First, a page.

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  • 2,400

    hours donated by our people

  • £9,372.85

    raised by our people

  • £184,000

    social return on investment

Rescued lion brothers move into new home

Brothers Vigo and Kumba move into new enclosure at Isle of Wight Zoo


In February 2019, the Wildheart Trust welcomed two lion brothers, Vigo and Kumba, to the Isle of Wight Zoo after they were rescued from a Spanish circus. Prior to their rescue, Vigo and Kumba spent their lives cooped up in a lorry trailer travelling across Europe.

When young, both lions were neutered, and their claws were painfully removed, suppressing some of their natural behaviours and preventing them from growing manes.

However, the lions are still sizable, and the zoo needed a new space to accommodate these large animals.

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The Wildheart Trust – which operates Isle of Wight zoo – relies on donations. But they didn’t have the funds, nor sponsorship to develop the new supersized accommodation.

After hearing Vigo and Kumba’s story, our Central South team were fascinated. They decided to partner with the zoo to give these big cats a new home as part of their annual community challenge.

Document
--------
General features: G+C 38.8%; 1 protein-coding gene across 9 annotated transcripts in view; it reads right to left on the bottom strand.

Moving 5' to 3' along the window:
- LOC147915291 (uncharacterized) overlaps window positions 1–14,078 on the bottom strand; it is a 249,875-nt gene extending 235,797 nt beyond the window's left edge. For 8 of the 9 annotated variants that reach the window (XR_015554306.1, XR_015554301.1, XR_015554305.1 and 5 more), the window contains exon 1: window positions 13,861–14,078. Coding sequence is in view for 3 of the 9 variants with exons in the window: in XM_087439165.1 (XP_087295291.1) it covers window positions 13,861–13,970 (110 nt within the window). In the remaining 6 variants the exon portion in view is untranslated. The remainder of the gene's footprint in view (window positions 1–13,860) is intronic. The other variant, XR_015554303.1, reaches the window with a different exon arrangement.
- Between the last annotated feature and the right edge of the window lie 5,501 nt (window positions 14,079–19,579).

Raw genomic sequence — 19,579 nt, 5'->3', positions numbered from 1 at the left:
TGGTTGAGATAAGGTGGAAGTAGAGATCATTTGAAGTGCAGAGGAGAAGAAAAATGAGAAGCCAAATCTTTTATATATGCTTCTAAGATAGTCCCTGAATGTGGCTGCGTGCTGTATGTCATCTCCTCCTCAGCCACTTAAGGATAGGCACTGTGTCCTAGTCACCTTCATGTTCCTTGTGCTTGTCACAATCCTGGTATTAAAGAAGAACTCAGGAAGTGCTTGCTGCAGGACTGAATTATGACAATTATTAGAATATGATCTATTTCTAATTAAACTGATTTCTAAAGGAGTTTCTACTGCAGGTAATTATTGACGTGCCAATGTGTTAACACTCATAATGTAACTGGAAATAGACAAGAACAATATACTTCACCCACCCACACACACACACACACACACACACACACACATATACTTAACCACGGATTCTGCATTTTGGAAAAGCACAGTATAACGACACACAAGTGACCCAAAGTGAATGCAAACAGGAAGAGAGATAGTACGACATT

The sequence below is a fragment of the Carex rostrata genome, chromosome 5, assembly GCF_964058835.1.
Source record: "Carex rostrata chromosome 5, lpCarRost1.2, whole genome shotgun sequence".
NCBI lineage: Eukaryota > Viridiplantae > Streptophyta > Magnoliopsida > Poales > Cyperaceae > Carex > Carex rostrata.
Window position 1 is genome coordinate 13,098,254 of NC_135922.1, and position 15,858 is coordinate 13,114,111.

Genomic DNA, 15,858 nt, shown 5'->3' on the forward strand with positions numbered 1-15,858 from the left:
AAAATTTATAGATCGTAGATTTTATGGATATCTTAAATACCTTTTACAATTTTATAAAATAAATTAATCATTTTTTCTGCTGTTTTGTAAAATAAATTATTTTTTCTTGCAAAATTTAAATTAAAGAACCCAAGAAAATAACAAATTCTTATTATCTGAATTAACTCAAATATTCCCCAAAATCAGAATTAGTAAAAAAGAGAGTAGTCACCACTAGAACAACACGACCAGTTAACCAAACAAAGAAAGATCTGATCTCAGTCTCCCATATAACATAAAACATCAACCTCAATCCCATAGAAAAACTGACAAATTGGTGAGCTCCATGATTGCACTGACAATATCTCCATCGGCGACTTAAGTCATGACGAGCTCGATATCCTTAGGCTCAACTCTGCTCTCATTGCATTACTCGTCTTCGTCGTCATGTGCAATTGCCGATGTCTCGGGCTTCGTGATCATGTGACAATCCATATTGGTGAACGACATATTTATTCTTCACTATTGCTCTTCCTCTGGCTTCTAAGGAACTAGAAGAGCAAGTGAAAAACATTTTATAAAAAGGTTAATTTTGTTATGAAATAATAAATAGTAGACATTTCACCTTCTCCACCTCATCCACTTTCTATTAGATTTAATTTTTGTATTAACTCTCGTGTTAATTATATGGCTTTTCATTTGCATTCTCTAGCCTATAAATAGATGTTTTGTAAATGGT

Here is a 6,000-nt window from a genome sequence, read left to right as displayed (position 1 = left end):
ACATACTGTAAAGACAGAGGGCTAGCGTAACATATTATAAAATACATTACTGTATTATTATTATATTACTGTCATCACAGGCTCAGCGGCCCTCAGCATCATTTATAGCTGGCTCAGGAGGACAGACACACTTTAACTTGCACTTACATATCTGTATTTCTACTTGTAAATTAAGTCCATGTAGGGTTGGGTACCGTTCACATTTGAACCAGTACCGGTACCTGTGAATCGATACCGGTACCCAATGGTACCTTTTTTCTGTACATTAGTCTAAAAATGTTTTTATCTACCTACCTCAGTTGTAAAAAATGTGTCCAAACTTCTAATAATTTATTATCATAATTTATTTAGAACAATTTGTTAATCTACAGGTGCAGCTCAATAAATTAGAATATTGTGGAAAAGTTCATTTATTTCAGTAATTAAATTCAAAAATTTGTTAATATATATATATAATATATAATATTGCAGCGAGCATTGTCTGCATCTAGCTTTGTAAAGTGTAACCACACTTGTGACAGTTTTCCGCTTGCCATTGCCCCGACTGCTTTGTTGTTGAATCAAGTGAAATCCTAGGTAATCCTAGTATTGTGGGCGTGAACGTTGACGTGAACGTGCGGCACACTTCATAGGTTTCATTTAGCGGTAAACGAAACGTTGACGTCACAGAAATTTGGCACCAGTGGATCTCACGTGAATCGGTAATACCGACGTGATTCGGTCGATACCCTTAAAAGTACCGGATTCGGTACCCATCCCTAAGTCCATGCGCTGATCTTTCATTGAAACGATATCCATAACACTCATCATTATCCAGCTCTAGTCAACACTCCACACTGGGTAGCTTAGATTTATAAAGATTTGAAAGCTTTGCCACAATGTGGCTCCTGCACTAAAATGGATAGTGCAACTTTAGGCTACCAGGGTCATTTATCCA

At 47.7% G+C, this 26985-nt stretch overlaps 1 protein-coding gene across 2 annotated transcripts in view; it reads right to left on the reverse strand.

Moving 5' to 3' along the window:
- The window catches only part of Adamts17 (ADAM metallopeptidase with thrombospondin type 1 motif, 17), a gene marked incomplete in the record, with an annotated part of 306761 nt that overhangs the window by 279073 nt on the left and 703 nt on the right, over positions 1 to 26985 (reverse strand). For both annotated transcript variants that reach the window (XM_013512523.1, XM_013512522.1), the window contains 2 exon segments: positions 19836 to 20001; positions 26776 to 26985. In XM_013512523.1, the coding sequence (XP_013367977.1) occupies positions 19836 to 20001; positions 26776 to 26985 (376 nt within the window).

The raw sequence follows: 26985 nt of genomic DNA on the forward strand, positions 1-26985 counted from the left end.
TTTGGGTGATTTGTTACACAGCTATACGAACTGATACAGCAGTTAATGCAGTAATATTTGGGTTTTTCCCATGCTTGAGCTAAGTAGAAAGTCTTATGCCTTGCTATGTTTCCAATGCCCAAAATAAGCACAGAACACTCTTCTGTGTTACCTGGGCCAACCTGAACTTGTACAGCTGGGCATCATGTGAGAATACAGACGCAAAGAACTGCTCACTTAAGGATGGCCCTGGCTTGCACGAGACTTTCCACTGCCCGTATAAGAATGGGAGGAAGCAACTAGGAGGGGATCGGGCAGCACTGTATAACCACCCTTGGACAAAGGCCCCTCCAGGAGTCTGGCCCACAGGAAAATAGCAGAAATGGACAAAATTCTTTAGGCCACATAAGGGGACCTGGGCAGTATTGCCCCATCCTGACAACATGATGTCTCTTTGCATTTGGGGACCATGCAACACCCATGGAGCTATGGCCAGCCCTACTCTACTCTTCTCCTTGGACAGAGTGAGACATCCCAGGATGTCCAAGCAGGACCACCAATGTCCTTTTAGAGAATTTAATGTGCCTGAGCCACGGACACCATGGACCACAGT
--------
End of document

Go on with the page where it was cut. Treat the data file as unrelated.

With support from our supply chain partners and our people, we volunteered to help, donating our time and skills to design and build a new enclosure.

The result is a state-of-the-art facility which has enabled the zoo to focus their money and time on providing care for the lions, fundraising for the fittings and equipment to give these brothers the best possible home.

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Veronica Chrisp, CEO of The Wildheart Trust, said: “We are deeply grateful for the generosity of companies such as Willmott Dixon who are helping us turn our wild aspirations into reality. Our support comes from a variety of sources from donors and sponsors, to members and visitors – all are vital to us as we embark on this remarkable journey. Your kindness is more than we could ever have asked for and we will miss you. You have become part of our team.”

Chris Packham also shared with us the importance of taking accountability for our natural world. “The plight the natural world finds itself in is because of us, humans have a lot to answer for. Projects like this show that people want to change the impact they have from a negative to a positive.”